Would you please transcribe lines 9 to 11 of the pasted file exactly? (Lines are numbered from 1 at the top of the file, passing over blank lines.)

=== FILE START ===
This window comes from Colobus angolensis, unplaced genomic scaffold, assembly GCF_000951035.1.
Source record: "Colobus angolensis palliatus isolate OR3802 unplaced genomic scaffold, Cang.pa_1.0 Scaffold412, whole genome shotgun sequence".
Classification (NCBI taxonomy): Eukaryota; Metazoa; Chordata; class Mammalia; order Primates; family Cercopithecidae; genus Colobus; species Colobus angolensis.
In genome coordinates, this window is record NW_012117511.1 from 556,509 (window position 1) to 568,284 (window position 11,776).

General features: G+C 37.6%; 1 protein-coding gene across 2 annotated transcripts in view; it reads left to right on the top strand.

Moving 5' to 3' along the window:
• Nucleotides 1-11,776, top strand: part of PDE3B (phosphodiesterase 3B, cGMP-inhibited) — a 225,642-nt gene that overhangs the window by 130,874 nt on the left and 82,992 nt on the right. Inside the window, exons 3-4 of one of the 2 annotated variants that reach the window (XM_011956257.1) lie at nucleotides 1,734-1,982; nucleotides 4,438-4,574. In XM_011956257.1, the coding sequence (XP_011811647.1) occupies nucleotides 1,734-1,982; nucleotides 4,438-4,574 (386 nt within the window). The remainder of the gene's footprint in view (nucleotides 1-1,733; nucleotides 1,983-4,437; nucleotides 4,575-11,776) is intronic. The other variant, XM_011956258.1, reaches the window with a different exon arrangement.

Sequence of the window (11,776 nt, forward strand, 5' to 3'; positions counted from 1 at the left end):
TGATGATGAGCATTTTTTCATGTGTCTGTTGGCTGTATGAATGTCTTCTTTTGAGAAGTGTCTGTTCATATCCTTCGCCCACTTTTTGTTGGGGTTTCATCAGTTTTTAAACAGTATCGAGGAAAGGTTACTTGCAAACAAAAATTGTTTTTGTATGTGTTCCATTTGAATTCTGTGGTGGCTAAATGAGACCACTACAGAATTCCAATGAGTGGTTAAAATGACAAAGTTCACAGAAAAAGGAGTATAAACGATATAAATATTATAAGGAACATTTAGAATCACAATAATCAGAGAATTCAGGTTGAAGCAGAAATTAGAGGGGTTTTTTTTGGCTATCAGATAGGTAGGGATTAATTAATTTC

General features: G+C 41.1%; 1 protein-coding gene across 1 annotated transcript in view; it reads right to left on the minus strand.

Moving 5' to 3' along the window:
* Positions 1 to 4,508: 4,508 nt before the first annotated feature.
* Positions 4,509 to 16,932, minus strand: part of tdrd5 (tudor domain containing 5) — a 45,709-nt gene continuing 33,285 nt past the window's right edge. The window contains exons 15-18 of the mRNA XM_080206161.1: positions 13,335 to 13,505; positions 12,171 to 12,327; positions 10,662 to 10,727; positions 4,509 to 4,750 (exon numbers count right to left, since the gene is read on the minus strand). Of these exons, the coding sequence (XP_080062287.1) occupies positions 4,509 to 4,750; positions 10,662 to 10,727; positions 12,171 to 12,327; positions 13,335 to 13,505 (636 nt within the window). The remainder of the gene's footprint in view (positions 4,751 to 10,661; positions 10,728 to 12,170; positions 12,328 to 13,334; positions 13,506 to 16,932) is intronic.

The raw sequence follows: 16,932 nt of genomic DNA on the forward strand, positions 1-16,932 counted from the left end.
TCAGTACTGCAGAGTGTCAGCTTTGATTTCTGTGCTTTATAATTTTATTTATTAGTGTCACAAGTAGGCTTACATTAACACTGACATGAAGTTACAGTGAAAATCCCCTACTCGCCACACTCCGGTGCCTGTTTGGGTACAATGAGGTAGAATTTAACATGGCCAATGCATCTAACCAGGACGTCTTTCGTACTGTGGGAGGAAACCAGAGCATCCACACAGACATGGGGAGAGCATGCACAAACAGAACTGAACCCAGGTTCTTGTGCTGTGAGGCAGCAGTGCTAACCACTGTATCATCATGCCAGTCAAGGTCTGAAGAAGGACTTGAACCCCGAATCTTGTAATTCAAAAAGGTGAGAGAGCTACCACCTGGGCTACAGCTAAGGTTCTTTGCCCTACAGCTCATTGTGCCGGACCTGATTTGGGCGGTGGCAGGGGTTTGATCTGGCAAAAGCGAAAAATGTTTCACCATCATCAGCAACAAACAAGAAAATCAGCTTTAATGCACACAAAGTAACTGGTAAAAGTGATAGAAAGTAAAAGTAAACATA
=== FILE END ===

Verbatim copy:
TGATGATGAGCATTTTTTCATGTGTCTGTTGGCTGTATGAATGTCTTCTTTTGAGAAGTGTCTGTTCATATCCTTCGCCCACTTTTTGTTGGGGTTTCATCAGTTTTTAAACAGTATCGAGGAAAGGTTACTTGCAAACAAAAATTGTTTTTGTATGTGTTCCATTTGAATTCTGTGGTGGCTAAATGAGACCACTACAGAATTCCAATGAGTGGTTAAAATGACAAAGTTCACAGAAAAAGGAGTATAAACGATATAAATATTATAAGGAACATTTAGAATCACAATAATCAGAGAATTCAGGTTGAAGCAGAAATTAGAGGGGTTTTTTTTGGCTATCAGATAGGTAGGGATTAATTAATTTC

General features: G+C 41.1%; 1 protein-coding gene across 1 annotated transcript in view; it reads right to left on the minus strand.

Moving 5' to 3' along the window: